April 3, 2013

Andrew Morris, Department Chair,
Cal Poly Department of History
805-756-2845; admorris@calpoly.edu 

Kathleen Murphy
Cal Poly Department of History
805-756-2839; ksmurphy@calpoly.edu

Cal Poly History Professor Awarded American Council of Learned Societies Fellowship

SAN LUIS OBISPO— Kathleen S. Murphy, assistant professor of history at Cal Poly, has received a fellowship from the American Council of Learned Societies (ACLS) for the 2013-14 academic year.

The award supports research in the humanities and humanistic social sciences that the council considers to be particularly promising. Murphy received the fellowship to support her research into the history of science of the slave trade.

“Kate Murphy is an outstanding faculty member who excels in teaching and research” said Doug Epperson, dean of Cal Poly College of Liberal Arts. “This award confirms what we have always believed; Professor Murphy is one of the top young scholars in the country within this area. In addition to advancing her research, this award will inform her teaching, benefitting countless future Cal Poly students.”

Cal Poly has awarded Murphy a sabbatical for 2012-13 that, with the ACLS fellowship, will allow her to be relieved of teaching duties for next year and focus on researching and writing her book manuscript, “Slaving Science: Natural  Knowledge and the British Slave Trade, 1660-1807.” It will be the first book-length study to examine the intersection of the history of science and the history of the British slave trade.

Murphy argues that the particularities of the British slave trade shaped the knowledge produced through its networks and that scientific knowledge, in turn, influenced the development of the slave trade. “We have a tendency to think of the development of early modern science and the transatlantic slave trade as wholly unconnected,” Murphy said. “My research shows that, in fact, they were deeply intertwined.”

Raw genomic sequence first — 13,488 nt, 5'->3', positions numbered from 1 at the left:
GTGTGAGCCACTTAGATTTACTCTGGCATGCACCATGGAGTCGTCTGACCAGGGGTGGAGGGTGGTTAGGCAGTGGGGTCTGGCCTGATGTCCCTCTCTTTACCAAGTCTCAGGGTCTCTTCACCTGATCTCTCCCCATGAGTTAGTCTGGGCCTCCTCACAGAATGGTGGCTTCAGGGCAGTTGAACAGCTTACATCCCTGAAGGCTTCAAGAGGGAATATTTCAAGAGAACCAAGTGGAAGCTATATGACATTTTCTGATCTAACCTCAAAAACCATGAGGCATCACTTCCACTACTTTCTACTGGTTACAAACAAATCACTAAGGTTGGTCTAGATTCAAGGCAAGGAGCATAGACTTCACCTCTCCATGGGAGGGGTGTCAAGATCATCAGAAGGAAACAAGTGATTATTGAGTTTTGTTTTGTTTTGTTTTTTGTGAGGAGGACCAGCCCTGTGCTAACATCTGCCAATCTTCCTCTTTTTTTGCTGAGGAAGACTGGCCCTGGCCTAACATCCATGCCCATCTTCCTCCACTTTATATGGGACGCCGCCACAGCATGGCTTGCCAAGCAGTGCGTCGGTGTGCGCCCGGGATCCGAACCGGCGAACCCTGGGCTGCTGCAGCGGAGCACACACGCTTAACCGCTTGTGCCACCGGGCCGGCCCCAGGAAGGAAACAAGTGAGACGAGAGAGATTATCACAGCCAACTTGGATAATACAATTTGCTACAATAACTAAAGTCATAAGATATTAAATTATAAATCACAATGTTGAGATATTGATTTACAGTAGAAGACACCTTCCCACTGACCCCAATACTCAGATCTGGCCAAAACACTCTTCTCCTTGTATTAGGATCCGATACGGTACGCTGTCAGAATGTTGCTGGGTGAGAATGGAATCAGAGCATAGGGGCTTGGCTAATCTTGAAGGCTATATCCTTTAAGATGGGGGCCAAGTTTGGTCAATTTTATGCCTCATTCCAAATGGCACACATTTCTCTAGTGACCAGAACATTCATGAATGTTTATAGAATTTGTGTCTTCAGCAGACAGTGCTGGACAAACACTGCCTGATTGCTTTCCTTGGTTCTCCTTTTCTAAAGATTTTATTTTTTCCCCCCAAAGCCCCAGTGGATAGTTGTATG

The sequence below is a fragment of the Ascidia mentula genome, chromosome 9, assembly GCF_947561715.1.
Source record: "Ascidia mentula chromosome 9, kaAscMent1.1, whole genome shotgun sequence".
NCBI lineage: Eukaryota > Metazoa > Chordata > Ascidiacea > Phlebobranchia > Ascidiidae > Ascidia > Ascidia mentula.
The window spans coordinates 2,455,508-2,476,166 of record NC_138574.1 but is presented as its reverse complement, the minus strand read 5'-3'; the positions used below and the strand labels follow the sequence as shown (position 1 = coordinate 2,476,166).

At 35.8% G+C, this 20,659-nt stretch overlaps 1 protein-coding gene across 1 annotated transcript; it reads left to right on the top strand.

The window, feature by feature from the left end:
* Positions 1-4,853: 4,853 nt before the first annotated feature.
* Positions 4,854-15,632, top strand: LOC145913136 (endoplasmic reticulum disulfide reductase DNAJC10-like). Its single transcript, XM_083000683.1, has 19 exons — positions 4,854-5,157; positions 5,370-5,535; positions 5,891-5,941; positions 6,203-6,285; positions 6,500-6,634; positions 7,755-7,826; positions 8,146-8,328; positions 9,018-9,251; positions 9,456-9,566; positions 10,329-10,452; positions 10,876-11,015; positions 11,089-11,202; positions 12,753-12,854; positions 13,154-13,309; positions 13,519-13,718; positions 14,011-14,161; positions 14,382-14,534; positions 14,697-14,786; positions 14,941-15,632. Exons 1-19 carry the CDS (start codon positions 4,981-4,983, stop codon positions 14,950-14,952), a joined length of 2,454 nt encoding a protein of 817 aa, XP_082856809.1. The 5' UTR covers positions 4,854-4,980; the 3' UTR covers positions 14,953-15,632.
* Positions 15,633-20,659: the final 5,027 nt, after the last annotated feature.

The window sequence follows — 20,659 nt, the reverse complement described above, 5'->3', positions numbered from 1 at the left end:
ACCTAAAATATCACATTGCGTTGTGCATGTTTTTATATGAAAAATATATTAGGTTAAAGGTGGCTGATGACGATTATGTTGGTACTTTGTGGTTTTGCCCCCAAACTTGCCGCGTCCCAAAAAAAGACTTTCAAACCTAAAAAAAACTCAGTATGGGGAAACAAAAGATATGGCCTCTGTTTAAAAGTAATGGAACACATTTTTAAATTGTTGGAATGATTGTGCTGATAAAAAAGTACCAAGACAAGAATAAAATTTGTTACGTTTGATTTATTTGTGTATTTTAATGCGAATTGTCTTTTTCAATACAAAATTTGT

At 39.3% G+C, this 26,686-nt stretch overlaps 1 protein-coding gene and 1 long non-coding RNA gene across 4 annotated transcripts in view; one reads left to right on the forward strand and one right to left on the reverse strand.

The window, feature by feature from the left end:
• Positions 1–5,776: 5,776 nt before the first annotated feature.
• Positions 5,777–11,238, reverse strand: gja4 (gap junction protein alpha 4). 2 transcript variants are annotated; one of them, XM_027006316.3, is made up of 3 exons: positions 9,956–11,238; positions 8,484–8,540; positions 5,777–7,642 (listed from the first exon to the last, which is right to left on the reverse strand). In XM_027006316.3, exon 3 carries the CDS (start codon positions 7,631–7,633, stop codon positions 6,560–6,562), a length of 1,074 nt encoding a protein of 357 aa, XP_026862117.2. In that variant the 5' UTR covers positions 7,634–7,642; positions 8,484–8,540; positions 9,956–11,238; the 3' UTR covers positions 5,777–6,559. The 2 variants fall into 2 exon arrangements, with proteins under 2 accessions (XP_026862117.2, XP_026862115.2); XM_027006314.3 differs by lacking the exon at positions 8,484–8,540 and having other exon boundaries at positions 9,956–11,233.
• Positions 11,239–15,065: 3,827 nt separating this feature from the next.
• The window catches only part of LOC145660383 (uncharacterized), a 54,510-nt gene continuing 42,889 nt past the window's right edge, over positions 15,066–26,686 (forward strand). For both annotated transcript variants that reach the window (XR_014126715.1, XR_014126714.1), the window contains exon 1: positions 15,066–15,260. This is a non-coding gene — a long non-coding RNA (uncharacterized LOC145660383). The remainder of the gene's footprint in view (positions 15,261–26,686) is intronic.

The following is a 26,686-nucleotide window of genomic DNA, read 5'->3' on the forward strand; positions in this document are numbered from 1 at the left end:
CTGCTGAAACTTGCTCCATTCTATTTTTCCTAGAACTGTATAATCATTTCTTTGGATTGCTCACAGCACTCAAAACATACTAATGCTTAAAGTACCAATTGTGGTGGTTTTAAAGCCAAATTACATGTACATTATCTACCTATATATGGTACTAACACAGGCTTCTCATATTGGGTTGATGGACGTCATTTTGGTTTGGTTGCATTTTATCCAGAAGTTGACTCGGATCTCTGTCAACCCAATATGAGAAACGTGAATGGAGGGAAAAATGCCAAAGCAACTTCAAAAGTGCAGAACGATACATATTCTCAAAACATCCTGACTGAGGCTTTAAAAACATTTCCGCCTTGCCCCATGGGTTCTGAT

In the first half of her book, Murphy will explore how British naturalists exploited the slave trade to advance natural knowledge and reveal how naturalists recruited slave ship surgeons and captains to collect scientific specimens along the routes of the slave trade, while engaged in the purchase of African captives.  In the second half, Murphy emphasizes the ways scientists and scientific thinking shaped the slave trade. These chapters examine the efforts of scientists and medical practitioners to engineer a healthier and more profitable slave ship and how abolitionists employed the methodologies and genres of science to advocate for the end of the slave trade in the closing decades of the 18th century.

Murphy’s research employs archival materials gathered from repositories in Great Britain, Spain, Sweden and the U.S., including from the British Library, the British National Archives, the Natural History Museum in London, the Biblioteca Nacional de España, the University of Uppsala, the American Philosophical Society, and the John Carter Brown Library. She mines scientific treatises, slaving companies’ records, and correspondence to tell the stories of British slaving and science largely absent from the existing scholarship.

Murphy joined the faculty at Cal Poly in 2007. She teaches courses in early American history and the history of science and co-directs the History Department’s internship program.

The ACLS is a private, nonprofit federation of 71 national scholarly organizations that seeks to advance studies in all fields of learning in the humanities and related social sciences. The council offers fellowships and grants in more than a dozen programs. In the international competition for ACLS fellowships this year, 65 of 1121 projects were funded (25 at the assistant professor level). The fellowship is funded by many institutions and individuals, including the Andrew W. Mellon Foundation, the Ford Foundation, the Rockefeller Foundation, the National Endowment for the Humanities, and individual friends of the ACLS.

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